“Mobile Midwife” application: This service enables pregnant women and their families to receive SMS or voice messages that provide time-specific information about their pregnancy each week in their own language. This information is a mixture of: Alerts and reminders for care seeking (e.g., reminders to go for specific treatments, such as prenatal care or a tetanus vaccination). Actionable information and advice to help deal with challenges during pregnancy (e.g., tips for saving money for transportation to deliver at a health facility, what is needed for a birthing kit, nutrition information). Educational information, including milestones in fetal development, promotion of good health practices, and songs about breastfeeding. Voice messages are delivered in English or local languages. Two languages of the Upper East Region, Kasem and Nakam, were supported for MOTECH’s first implementation, and two languages of central region, Senya and Fante, will be supported in Awutu Senya. SMS messages are all delivered in English.

Basic Information
Organization involved in the project?: 
Project goals: 

The project aims to determine how to use mobile phones to increase the quantity and quality of prenatal and neonatal care in rural Ghana, with a goal of improving health outcomes for mothers and their newborns.

Brief description of the project: 

Can information delivered over a mobile phone improve someone’s health? Can it improve the quality of care received in a rural clinic? The Mobile Technology for Community Health (MOTECH) initiative in Ghana is a partnership between Ghana Health Service, Grameen Foundation and Columbia University’s Mailman School of Public Health. Funded by a grant from the Bill & Melinda Gates Foundation, the project aims to determine how to use mobile phones to increase the quantity and quality of prenatal and neonatal care in rural Ghana, with a goal of improving health outcomes for mothers and their newborns. The MOTECH system was launched in July 2010 in the Upper East Region; a replication in Awutu Senya district in Central Region will happen in April 2011. Further opportunities for scale across Ghana will be assessed in the second half of 2011. If successful, it is intended that MOTECH will be launched nationally in Ghana, and that this will become a showcase for replications throughout Africa and the world. The software system used in Ghana is available via OpenSource license and can be used for implementing a wide range of mobile health applications.

Target audience: 

Expecting and New Parents

Detailed Information
Display project in profile: 

Framing M4D: The Utility of Continuity and the Dual Heritage of “Mobiles and Development"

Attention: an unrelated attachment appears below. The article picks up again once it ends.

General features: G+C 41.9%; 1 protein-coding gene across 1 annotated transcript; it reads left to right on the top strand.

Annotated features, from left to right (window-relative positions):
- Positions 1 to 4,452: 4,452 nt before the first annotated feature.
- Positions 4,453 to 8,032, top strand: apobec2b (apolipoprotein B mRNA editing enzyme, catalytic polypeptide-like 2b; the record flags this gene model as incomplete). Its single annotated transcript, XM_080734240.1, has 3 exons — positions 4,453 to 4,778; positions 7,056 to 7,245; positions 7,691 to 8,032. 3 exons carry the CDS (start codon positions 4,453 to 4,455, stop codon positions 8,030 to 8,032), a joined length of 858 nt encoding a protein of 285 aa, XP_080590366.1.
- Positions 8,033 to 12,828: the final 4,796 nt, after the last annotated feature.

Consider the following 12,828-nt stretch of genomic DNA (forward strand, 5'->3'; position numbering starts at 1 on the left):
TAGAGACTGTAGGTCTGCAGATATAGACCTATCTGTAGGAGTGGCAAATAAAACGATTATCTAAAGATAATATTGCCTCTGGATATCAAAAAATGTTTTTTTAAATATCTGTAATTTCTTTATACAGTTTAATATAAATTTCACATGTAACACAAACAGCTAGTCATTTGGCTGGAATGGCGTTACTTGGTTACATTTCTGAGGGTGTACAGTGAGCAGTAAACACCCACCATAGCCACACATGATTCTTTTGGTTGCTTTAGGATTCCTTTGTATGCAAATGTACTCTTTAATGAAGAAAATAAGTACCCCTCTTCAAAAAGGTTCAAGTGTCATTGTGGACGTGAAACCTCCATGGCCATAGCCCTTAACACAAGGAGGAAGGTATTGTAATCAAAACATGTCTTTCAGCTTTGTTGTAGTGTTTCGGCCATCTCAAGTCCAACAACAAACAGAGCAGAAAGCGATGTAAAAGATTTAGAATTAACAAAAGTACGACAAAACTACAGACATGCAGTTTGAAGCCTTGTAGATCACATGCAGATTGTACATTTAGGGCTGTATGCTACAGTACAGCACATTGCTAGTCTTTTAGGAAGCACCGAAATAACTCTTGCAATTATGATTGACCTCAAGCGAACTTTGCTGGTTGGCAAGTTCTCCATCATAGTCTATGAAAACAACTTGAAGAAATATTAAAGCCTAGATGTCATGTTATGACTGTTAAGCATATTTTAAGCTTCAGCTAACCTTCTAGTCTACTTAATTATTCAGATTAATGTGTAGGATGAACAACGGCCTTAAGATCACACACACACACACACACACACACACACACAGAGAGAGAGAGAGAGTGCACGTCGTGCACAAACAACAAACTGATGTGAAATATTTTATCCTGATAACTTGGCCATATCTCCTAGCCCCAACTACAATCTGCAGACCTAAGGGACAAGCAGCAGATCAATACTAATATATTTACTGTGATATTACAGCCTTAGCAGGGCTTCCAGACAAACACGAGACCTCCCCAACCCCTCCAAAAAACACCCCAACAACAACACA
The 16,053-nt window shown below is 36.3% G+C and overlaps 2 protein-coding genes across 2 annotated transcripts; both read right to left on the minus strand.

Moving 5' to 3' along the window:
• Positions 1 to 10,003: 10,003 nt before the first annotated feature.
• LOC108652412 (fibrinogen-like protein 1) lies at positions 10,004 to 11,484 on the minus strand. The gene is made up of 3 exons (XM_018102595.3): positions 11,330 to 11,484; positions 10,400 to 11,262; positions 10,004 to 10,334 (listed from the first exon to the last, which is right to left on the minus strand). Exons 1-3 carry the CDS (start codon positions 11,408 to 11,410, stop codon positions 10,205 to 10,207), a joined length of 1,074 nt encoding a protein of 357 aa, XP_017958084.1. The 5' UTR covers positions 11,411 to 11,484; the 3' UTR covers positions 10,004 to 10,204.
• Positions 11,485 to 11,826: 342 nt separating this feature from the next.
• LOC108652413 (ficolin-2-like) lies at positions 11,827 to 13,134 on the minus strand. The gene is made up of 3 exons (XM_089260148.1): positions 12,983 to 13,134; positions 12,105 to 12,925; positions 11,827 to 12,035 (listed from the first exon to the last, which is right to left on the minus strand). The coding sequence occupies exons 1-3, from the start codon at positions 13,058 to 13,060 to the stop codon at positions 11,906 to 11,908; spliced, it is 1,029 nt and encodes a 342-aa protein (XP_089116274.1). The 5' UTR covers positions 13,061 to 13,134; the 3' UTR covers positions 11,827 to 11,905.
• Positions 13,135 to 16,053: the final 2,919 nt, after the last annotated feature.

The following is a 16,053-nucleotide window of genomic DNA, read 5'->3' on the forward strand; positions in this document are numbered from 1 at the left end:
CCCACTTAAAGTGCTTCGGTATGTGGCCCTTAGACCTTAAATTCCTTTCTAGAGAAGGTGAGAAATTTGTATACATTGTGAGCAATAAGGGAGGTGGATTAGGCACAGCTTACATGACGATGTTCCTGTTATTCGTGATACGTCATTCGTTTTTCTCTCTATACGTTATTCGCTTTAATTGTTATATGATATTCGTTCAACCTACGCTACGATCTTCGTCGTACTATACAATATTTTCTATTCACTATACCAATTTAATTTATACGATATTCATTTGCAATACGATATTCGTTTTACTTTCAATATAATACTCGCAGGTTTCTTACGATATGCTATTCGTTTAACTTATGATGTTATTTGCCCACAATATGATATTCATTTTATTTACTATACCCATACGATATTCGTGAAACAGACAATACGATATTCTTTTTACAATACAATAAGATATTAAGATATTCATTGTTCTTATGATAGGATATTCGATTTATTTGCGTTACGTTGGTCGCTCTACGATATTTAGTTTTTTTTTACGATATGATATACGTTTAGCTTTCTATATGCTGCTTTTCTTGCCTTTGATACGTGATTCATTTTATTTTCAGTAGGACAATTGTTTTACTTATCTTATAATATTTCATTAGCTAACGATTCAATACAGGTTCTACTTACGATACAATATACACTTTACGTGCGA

Posted by MarkWeingarten on Jan 13, 2011
Framing M4D: The Utility of Continuity and the Dual Heritage of “Mobiles and Development" data sheet 1819 Views
Donner, Jonathan
ISSN/ISBN Number: 
Publication Date: 
Dec 2010
Publication Type: 
Journal article

The paper suggests that research on the role of mobile telephony for socioeconomic development (M4D) draws on two frames. One frame stresses the relative freedom of telephone users to do whatever they choose. The other stresses how technologies and technology-led interventions are embedded in recursive, context specific relationships with user communities. Together these frames support M4D’s “dual heritage”. After detailing current M4D archetypes representing each heritage, the paper introduces a conceptual and practical synthesis, that is, large-scale platforms for distributed, semi-constrained interaction.

This paper considers two examples of such platforms—MXit, South Africa’s mobile social networking service and M-PESA, Kenya’s mobile money transfer system—including both anticipated and unanticipated consequences of operating “at scale” and beyond the confines of a controlled M4D intervention. Finally, this paper introduces implications of the dual heritage and of the rise of hybrid platforms for research and practice.

M-Health Tech Trends 2011: What To Expect

Posted by admin on Jan 11, 2011

What can we expect to see on the technical front in m-health and m-for-development in 2011?  Unleashing the inner geek in all of us, guest contributor Matt Berg has some predictions. This post originally appeared on his blog BuildAfrica.org. It is reposted here with permission.

Commoditization of Mobile Based Data Collection

The People, Projects, and Events That Made Last Year Great (Hint: YOU)

Posted by admin on Jan 04, 2011

Happy New Year from MobileActive.org! In 2010 we saw mobiles go mainstream as non-tech organizations the world over learned about the power of reaching users right through their phones.

From SMS donations in the wake of disasters to mobile health care, from mobile money transfers to mobile organizing, this has been a time of enormous innovation.  Read on for a few of the highlights of 2010 and some thoughts on what's to come in 2011.

Mobiles in the Wake of Disaster

Ten Myths of ICT for International Development: The ICT4D Jester Speaks

Posted by MelissaUlbricht on Nov 10, 2010

Today at noon PST, Kentaro Toyama will give a talk from UC Berkeley on Ten Myths of ICT for International Development, a topic dear to our hearts as we continue to demystify mobile technology for social change.